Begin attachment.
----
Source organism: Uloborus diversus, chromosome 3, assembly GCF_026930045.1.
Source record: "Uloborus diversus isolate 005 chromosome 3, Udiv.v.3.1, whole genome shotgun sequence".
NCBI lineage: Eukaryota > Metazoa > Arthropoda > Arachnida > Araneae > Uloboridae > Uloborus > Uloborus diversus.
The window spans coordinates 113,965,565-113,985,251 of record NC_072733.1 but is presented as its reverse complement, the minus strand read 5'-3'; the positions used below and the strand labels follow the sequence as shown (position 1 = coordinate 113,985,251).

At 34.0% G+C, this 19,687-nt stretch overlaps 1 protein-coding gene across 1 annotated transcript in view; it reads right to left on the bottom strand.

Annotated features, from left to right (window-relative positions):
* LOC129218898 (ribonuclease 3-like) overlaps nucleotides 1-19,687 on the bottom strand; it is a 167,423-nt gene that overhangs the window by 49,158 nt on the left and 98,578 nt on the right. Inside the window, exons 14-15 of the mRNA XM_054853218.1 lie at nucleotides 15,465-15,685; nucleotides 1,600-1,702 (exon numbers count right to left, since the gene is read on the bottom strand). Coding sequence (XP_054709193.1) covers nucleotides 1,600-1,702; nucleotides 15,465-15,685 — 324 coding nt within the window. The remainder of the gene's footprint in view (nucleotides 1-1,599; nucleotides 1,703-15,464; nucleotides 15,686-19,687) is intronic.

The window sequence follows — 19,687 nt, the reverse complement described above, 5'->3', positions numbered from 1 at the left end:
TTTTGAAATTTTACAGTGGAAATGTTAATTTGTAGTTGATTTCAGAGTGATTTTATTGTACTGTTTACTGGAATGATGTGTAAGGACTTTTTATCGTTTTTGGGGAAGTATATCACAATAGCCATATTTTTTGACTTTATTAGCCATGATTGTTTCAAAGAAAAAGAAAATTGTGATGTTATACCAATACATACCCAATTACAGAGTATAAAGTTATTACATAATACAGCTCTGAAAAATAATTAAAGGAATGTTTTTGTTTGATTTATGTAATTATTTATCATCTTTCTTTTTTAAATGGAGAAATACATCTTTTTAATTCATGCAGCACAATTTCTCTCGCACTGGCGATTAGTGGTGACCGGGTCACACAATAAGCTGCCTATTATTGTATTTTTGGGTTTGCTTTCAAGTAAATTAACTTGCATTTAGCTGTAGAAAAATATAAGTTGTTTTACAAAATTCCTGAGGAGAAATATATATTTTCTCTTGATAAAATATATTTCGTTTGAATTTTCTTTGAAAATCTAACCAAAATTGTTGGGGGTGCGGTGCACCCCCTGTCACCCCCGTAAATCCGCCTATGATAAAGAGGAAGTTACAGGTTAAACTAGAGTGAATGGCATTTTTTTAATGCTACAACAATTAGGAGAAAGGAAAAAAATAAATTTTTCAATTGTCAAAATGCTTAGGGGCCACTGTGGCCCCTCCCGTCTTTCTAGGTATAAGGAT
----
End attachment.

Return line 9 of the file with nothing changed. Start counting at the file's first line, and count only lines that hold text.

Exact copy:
TTTTGAAATTTTACAGTGGAAATGTTAATTTGTAGTTGATTTCAGAGTGATTTTATTGTACTGTTTACTGGAATGATGTGTAAGGACTTTTTATCGTTTTTGGGGAAGTATATCACAATAGCCATATTTTTTGACTTTATTAGCCATGATTGTTTCAAAGAAAAAGAAAATTGTGATGTTATACCAATACATACCCAATTACAGAGTATAAAGTTATTACATAATACAGCTCTGAAAAATAATTAAAGGAATGTTTTTGTTTGATTTATGTAATTATTTATCATCTTTCTTTTTTAAATGGAGAAATACATCTTTTTAATTCATGCAGCACAATTTCTCTCGCACTGGCGATTAGTGGTGACCGGGTCACACAATAAGCTGCCTATTATTGTATTTTTGGGTTTGCTTTCAAGTAAATTAACTTGCATTTAGCTGTAGAAAAATATAAGTTGTTTTACAAAATTCCTGAGGAGAAATATATATTTTCTCTTGATAAAATATATTTCGTTTGAATTTTCTTTGAAAATCTAACCAAAATTGTTGGGGGTGCGGTGCACCCCCTGTCACCCCCGTAAATCCGCCTATGATAAAGAGGAAGTTACAGGTTAAACTAGAGTGAATGGCATTTTTTTAATGCTACAACAATTAGGAGAAAGGAAAAAAATAAATTTTTCAATTGTCAAAATGCTTAGGGGCCACTGTGGCCCCTCCCGTCTTTCTAGGTATAAGGAT